The door has been opened. Even when work life returns to normal and the pandemic is nothing more than a historical documentary on Netflix, work probably won’t look exactly like it did circa 2019. The #WFH tag will disappear, but working from home likely is here to stay.
That’s because even though the office will become safe again after the pandemic, many workers will continue to insist on work-from-home options. An estimated half of all U.S. full-time workers will leave their employer after the pandemic if work-from-home options are not extended as a permanent option, according to Owl Lab research.
This trend brings with it additional data security issues, however. Security professionals have adjusted to the new environment, but a more durable cybersecurity strategy is required. Nearly 90 percent of businesses right now say they feel vulnerable to data breaches traced back to their team, and a scary 73 percent have experienced sensitive data leaks in the past year.
Thus, it is time for a better work-from-home cybersecurity stance that more effectively mitigates data security vulnerabilities.
With that in mind, here are five security elements worth considering that will cut down on the remote work security threat.
Discover Where Corporate Data Resides
For sure your company has defined policies for how data can and cannot be used when working from home (you did define that, right?). Even the best corporate data policies will suffer from some of the same issues that inflict bring-your-own-device rules, however: Employees won’t always follow the rules, especially if exceptions help drive more productivity for the employee so they can spend additional time with the kids.
The outcome of these little subversions is corporate data that makes its way to personal laptops and places such as Google Drive and Dropbox. Sensitive data could be living in many places you don’t know about and therefore cannot protect.
So with the rise of greater remote work, you should consider software or cloud services that can discover and inventory data resources even when they don’t live on the corporate network.
Establish More Complete Data Classification
Cataloging corporate data both within and outside an organization’s walls is critical, but then there’s the challenge of handling it appropriately.
The knowledge that corporate marketing materials live on a personal computer is less critical than discovering that a customer’s personally identifying information (PII) has been copied to a spreadsheet on an employee’s computer as part of a daily sales call routine. In the case of said marketing materials, a business might look the other way or set up a network drive connection so these files don’t actually reside on the employee’s computer. But leaking PII data might require a talk from management or extra monitoring and access control on the device.
Having automated awareness of data sensitivity and classification can help inform how data is treated, and that starts with rolling out a comprehensive data sensitivity classification program if one does not already exist.
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How to Identify and Classify Sensitive Data
Track Corporate Data Patterns in Real-Time
Depending on the size of your company, you probably have some sort of real-time security monitoring solution in place for sniffing out emerging security issues within the company. This solution should now extend outside your organization so it identifies and alerts your security team of risky behavior even if employees are working from home.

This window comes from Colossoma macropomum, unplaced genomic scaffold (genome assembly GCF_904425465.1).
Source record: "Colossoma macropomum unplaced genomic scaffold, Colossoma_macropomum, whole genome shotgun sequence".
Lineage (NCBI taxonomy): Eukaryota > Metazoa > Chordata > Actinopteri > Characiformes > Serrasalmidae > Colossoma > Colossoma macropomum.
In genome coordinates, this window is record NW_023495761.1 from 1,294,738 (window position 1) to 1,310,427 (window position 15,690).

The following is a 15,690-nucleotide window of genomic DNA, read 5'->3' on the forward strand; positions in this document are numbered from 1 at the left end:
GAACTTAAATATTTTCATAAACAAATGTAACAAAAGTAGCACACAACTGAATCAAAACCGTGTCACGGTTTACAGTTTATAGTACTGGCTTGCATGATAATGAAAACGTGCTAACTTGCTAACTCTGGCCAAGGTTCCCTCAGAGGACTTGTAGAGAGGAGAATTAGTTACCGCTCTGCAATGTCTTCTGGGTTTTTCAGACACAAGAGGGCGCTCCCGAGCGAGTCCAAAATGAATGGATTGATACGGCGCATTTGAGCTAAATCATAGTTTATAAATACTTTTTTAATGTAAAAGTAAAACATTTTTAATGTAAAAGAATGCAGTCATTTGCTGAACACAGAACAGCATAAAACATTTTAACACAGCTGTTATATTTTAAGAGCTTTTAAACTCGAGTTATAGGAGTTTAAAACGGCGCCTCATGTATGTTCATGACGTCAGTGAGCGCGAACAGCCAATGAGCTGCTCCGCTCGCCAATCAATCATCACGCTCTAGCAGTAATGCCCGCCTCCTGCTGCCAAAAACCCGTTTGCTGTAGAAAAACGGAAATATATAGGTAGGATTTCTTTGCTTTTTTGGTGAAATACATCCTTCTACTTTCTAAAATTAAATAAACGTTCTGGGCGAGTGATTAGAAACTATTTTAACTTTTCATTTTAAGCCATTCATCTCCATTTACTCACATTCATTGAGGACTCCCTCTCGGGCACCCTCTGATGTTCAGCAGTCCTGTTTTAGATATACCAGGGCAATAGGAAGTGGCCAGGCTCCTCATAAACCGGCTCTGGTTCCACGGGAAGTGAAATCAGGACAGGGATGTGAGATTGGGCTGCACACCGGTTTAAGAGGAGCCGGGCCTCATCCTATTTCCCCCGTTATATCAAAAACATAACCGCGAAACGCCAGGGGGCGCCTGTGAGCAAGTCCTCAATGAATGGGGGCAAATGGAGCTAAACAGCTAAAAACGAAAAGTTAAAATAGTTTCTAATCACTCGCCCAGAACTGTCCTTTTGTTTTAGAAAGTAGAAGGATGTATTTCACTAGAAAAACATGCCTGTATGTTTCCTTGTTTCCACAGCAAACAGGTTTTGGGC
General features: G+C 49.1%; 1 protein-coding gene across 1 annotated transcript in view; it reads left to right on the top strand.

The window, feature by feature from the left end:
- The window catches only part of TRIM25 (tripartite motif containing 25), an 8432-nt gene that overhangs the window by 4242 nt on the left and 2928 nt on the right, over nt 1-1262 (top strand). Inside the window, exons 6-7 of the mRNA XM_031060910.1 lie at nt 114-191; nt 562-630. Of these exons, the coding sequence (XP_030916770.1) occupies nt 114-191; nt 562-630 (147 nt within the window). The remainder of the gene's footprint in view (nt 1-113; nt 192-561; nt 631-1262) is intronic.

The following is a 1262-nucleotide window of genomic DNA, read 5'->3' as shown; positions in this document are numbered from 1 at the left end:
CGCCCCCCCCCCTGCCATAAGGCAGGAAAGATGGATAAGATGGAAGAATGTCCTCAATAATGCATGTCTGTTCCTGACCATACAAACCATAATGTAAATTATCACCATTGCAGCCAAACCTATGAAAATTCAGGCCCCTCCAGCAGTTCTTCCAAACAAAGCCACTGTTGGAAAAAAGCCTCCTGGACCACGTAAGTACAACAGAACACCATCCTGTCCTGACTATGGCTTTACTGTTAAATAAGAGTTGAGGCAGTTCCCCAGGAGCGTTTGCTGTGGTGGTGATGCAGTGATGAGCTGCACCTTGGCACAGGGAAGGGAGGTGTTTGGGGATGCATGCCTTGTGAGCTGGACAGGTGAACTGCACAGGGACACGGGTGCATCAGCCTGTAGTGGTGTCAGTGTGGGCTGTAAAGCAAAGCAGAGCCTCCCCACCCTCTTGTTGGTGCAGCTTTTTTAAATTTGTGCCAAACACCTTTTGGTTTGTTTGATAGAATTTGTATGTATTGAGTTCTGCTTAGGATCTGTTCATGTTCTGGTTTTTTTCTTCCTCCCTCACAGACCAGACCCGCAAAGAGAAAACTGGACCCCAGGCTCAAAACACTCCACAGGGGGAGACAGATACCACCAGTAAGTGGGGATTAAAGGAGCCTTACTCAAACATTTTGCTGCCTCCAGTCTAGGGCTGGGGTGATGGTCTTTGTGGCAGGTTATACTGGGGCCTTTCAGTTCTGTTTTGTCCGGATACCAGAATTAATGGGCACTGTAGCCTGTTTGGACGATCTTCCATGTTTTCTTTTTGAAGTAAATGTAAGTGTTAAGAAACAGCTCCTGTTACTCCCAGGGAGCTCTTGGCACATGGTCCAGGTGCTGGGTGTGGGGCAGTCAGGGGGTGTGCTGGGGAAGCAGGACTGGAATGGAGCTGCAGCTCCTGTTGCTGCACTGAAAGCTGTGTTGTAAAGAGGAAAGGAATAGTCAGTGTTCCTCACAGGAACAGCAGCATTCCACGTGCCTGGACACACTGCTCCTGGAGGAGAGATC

Solutions can monitor corporate resources, cloud drives and employee personal devices so actions like copying spreadsheets or other business data are known and tracked on a real-time basis. With artificial intelligence capabilities, these systems also can potentially spot and security issues before they arise based on subtle cues and past employee actions.
Real-time data tracking solutions help bring the hardened security stance of the office to employees working from home.
Enable Secure Network Connections Through Easy VPN Solutions
Access to your corporate network resources almost certainly runs through a VPN connection. Corporate data and employee activity more likely will take place outside of this network in the work-from-home environment, however.
It isn’t enough that direct connections are protected with a VPN; all employee online activity should flow through a VPN so man-in-the-middle attacks cannot gain a foothold, even personal network activity. In the work-from-home environment, personal and work time mix more fluidly.
To encourage good cybersecurity best practices, you should therefore consider enabling widespread VPN use among employees for all online activity. This can be achieved either through a corporate-provided solution, or through something as simple as a credit for consumer VPN services that exist such as NordVPN or ExpressVPN.
Develop Ongoing Cybersecurity Clinics for Employees
With more than 90 percent of security issues coming from human error, a final way that you can mitigate data security issues from remote work is through more proactive cybersecurity education.
Yeah, I know you already have security education seminars and handbooks. The need for this education is much greater when employees are working from home, however, so one approach is building work-from-home-specific cybersecurity clinics, and getting executive buy-in for these clinics to be an ongoing program tied to other company functions.
It isn’t possible for you to truly enforce good data security practices among employees, but it is possible to enforce company-mandated cybersecurity programs for workers who do their jobs from home.
We’ve all adjusted at this point to the pandemic and work-from-home. But work from home isn’t going away, so it is time for more permanent measures that will boost corporate data security in the face of this new, ongoing trend.